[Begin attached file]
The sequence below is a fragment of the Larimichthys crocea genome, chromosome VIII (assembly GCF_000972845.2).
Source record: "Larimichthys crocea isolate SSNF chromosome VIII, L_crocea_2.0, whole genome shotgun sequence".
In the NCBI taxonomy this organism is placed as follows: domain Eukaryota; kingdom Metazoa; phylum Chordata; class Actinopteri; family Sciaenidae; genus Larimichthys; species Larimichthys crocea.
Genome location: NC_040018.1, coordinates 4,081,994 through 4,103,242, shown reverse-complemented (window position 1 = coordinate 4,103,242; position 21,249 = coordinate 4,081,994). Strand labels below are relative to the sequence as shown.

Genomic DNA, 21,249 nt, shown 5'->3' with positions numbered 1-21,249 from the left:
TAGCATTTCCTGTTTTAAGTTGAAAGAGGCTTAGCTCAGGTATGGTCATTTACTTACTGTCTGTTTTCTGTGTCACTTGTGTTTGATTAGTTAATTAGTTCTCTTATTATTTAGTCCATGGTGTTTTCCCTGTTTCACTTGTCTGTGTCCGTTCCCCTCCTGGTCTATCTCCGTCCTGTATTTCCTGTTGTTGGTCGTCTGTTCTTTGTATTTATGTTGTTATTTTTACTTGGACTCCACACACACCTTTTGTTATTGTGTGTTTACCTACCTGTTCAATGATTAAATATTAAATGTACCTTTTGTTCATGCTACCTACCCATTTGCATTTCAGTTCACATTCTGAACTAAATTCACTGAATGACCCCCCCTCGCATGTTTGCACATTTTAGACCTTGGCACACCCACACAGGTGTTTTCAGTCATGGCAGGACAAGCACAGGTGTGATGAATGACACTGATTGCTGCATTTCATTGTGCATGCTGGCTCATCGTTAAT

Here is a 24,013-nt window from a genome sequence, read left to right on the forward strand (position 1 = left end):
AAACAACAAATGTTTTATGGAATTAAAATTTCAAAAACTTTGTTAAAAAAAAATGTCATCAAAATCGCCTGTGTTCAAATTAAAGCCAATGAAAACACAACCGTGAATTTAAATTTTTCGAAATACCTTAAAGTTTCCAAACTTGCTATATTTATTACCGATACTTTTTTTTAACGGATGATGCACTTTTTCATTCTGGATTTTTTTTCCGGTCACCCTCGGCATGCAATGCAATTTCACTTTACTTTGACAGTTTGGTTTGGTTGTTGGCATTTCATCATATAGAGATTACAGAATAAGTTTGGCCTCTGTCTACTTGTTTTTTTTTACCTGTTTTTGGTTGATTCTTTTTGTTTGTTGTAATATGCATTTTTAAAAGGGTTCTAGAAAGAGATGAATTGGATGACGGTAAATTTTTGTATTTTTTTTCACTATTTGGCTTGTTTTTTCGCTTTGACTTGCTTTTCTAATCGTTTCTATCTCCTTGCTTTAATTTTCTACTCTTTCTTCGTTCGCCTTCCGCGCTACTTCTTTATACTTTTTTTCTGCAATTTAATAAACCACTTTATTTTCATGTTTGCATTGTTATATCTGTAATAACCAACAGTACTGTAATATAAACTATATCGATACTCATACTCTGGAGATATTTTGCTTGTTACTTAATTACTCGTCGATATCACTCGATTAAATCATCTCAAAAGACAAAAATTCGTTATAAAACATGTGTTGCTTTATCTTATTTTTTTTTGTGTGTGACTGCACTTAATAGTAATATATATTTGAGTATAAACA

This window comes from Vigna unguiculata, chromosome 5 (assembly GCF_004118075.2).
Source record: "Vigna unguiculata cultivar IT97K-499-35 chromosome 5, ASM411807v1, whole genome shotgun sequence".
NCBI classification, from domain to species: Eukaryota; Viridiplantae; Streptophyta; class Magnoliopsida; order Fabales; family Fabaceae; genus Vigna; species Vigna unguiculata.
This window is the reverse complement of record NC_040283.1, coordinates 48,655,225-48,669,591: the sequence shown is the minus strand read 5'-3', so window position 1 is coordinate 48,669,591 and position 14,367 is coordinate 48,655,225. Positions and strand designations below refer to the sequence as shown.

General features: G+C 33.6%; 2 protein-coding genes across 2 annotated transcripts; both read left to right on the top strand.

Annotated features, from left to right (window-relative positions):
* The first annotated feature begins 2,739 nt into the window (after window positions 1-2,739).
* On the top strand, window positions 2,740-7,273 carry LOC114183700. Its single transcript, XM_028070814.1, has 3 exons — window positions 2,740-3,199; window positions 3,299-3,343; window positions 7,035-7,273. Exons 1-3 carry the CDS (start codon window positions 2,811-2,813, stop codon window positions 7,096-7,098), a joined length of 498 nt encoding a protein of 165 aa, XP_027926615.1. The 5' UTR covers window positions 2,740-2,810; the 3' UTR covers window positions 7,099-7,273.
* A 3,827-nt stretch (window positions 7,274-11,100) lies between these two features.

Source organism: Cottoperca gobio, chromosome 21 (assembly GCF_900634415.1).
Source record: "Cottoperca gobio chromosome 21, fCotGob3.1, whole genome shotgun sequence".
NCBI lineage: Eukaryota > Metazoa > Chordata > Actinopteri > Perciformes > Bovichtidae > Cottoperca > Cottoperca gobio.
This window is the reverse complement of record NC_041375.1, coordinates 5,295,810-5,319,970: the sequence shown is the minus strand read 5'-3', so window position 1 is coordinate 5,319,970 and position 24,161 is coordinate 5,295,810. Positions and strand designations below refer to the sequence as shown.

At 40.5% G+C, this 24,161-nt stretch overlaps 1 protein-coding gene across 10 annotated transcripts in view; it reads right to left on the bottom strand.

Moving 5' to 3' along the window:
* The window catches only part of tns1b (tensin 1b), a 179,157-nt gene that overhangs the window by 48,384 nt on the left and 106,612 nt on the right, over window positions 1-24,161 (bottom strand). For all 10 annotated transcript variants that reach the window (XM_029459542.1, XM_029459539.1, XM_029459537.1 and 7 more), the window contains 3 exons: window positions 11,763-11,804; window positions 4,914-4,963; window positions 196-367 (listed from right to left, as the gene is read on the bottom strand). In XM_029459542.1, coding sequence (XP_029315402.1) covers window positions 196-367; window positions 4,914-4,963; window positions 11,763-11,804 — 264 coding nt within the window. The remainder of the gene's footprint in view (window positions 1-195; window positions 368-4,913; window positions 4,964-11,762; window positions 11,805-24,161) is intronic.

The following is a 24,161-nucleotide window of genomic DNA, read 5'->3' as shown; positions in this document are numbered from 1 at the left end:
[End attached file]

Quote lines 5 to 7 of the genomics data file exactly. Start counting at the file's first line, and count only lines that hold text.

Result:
Genomic DNA, 21,249 nt, shown 5'->3' with positions numbered 1-21,249 from the left:
TAGCATTTCCTGTTTTAAGTTGAAAGAGGCTTAGCTCAGGTATGGTCATTTACTTACTGTCTGTTTTCTGTGTCACTTGTGTTTGATTAGTTAATTAGTTCTCTTATTATTTAGTCCATGGTGTTTTCCCTGTTTCACTTGTCTGTGTCCGTTCCCCTCCTGGTCTATCTCCGTCCTGTATTTCCTGTTGTTGGTCGTCTGTTCTTTGTATTTATGTTGTTATTTTTACTTGGACTCCACACACACCTTTTGTTATTGTGTGTTTACCTACCTGTTCAATGATTAAATATTAAATGTACCTTTTGTTCATGCTACCTACCCATTTGCATTTCAGTTCACATTCTGAACTAAATTCACTGAATGACCCCCCCTCGCATGTTTGCACATTTTAGACCTTGGCACACCCACACAGGTGTTTTCAGTCATGGCAGGACAAGCACAGGTGTGATGAATGACACTGATTGCTGCATTTCATTGTGCATGCTGGCTCATCGTTAAT

Here is a 24,013-nt window from a genome sequence, read left to right on the forward strand (position 1 = left end):